Place in partial shade, protect from direct sun, moist soil.

    • Hardiness zone

      10-11 USDA

  • circleLife cycle

    Impatiens sodenii, commonly known as poor man's rhododendron, begins its life cycle as a seed that germinates in moist, well-drained soil in a shaded or semi-shaded location. The seedling emerges to develop a fleshy stem and leaves, growing rapidly in favorable conditions of warmth and high humidity. As a young plant, it starts to form characteristic large, lush leaves and may quickly reach its mature size, flowering continuously through the warmer months. The flowers are large and showy, typically lilac in color, attracting pollinators for fertilization. Following successful pollination, the plant produces seed capsules that burst explosively to disperse seeds. In colder climates, Impatiens sodenii behaves as an annual, dying back with the first frost, but in warmer zones, it may persist as a perennial, regrowing from the base after mild winters.

  • sproutPropogation

    • Propogation time

      Spring to summer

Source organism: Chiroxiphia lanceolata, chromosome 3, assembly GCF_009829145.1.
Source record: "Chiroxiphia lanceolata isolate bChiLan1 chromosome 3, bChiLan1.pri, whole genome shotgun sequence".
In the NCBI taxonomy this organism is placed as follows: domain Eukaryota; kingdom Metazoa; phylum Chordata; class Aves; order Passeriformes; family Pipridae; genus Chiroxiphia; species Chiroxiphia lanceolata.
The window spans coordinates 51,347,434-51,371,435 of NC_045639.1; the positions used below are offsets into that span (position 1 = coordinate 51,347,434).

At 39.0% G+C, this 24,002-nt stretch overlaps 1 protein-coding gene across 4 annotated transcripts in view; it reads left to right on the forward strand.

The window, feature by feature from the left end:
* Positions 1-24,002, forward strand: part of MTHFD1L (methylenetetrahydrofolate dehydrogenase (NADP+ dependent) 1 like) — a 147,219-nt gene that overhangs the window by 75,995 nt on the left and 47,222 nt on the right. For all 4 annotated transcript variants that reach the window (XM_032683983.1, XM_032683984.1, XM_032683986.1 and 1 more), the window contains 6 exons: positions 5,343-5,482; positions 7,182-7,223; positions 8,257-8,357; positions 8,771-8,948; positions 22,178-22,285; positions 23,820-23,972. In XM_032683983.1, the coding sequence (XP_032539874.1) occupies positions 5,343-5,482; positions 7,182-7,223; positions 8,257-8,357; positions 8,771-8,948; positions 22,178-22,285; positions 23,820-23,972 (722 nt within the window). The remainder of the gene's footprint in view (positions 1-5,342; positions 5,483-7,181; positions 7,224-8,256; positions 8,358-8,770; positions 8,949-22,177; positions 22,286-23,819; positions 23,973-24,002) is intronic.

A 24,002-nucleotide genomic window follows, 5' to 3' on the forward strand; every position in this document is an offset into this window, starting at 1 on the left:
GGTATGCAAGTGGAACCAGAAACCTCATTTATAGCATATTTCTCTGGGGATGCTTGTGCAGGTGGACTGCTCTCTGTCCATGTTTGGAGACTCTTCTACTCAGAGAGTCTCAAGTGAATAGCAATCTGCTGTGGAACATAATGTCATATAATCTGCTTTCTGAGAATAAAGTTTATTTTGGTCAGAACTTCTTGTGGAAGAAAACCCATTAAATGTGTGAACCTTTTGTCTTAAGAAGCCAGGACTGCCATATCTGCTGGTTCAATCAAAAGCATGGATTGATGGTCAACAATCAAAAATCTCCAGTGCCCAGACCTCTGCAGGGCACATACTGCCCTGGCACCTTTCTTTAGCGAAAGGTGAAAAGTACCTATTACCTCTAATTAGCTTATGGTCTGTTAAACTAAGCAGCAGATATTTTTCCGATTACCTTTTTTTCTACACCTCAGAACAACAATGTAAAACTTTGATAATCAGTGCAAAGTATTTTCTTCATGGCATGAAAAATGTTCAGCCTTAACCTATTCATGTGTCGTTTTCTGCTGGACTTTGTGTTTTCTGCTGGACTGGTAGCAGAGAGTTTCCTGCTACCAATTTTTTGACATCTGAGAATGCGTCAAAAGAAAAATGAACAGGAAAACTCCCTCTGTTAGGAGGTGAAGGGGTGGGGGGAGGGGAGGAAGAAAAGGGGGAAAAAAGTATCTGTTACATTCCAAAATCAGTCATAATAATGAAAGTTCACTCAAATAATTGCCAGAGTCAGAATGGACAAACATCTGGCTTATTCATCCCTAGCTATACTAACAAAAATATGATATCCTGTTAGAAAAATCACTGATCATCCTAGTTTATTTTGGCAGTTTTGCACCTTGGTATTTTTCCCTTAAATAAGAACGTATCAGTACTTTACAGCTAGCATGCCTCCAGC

• For Impatiens sodenii, commonly known as the Shrub Balsam, the most popular method of propagation is by cuttings. This is typically done in late spring to early summer when the plant is actively growing. To propagate, select a healthy, non-flowering stem and cut a 4 to 6 inch (approximately 10 to 15 cm) section. Remove the lower leaves and dip the cut end into a rooting hormone to encourage root development. The cutting should then be placed in a well-draining soil mix, keeping it moist until roots have established. Within a few weeks, the cutting will usually take root, after which it can be transferred to a permanent location. This method is favored for its simplicity and high success rate in producing true to type offspring.